The scientists studying the current influenza pandemic are looking to history for clues about how the disease may progress. They are generally looking at 20th century pandemics, but there are several major plagues in the ancient world. We don't know for sure the identity of the ancient diseases that caused widespread death, but influenza is not a likely candidate. Still, it might be worth looking at 4 major ancient plagues.
Plague of Pericles (430-428 B.C.)
Thucydides wrote about the plague that killed the Athenian leader Pericles in his history of the Peloponnesian War. It might have been any number of diseases. Recently, typhoid has been suggested. Pericles had crowded together within Athens' city walls the residents of the extended area of Attica. Crowded conditions contributed to the mortality.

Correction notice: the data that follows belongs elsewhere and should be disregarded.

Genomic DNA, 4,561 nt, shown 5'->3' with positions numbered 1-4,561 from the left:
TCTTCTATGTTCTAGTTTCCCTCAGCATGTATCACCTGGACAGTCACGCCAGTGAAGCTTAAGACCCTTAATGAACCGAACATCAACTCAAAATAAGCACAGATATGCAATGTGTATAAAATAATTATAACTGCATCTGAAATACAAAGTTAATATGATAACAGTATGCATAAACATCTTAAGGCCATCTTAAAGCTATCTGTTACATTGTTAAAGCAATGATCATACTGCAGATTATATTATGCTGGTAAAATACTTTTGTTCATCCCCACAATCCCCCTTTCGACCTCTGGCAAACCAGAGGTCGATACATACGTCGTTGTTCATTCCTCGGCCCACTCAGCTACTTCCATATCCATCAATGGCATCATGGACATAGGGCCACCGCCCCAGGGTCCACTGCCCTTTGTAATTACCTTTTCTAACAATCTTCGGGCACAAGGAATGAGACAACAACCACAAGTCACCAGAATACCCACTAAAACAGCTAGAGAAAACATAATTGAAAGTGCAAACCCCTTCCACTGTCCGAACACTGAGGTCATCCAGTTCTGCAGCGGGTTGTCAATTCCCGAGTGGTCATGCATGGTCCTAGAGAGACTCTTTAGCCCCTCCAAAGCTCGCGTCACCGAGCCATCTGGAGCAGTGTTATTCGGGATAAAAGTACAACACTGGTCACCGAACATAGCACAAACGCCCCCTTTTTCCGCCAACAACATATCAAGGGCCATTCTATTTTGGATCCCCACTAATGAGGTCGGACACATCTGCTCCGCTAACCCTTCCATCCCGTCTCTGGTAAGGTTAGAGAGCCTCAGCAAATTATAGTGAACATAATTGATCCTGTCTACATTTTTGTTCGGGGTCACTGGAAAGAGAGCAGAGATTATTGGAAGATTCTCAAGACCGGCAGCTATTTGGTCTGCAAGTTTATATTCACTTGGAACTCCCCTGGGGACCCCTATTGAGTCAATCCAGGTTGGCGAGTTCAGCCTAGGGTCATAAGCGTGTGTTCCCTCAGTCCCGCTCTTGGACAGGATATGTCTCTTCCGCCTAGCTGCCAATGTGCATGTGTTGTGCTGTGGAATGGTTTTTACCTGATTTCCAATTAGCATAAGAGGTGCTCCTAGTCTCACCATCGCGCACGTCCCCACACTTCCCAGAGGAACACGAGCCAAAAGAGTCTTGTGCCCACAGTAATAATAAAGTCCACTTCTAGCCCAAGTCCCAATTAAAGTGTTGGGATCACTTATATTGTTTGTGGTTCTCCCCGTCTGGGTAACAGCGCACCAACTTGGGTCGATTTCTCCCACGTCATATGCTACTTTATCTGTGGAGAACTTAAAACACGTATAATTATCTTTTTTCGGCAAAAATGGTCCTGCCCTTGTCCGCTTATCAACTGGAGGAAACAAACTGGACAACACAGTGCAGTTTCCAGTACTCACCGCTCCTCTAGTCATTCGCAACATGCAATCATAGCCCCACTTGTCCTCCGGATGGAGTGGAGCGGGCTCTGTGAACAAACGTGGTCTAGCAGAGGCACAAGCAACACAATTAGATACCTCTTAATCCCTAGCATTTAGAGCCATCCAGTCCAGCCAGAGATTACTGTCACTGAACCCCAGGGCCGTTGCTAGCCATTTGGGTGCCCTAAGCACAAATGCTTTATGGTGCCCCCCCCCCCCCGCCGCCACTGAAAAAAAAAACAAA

Antonine Plague (165-180 A.D.)
During Marcus Aurelius' reign a plague was brought back from the East that was called the Antonine Plague after the family name of Marcus Aurelius. The physician Galen described the pandemic, for which reason, it is also called the Plague of Galen. It lasted from 165/66 - 180 or later with possibly another outbreak in 189. It may have been smallpox.
Plague of Cyprian or Aurelian Plague (251- 270)
Possibly smallpox or measles. Named for the Roman Emperor Aurelianus or the Christian writer Cyprian who described the plague. See: The Plague of AD251 for text describing the pandemic.
Plague of Justinian (541-542)
Procopius describes this plague, saying it came from Egypt, spread to the Roman Empire and then to Persia. It is said that 10,000 people a day died from it in Constantinople, lasting 3-4 months, and wiping out about a third of the population of the Eastern Empire, according to Demographic Transition Theory.
A DIscovery News article, Plague Helped Bring Down Roman Empire from May 10, 2013, says the plague named fro Justinian was indeed caused by the Black Death culprit, Yersinia pestis, based on DNA evidence found among Bavarian skeletons.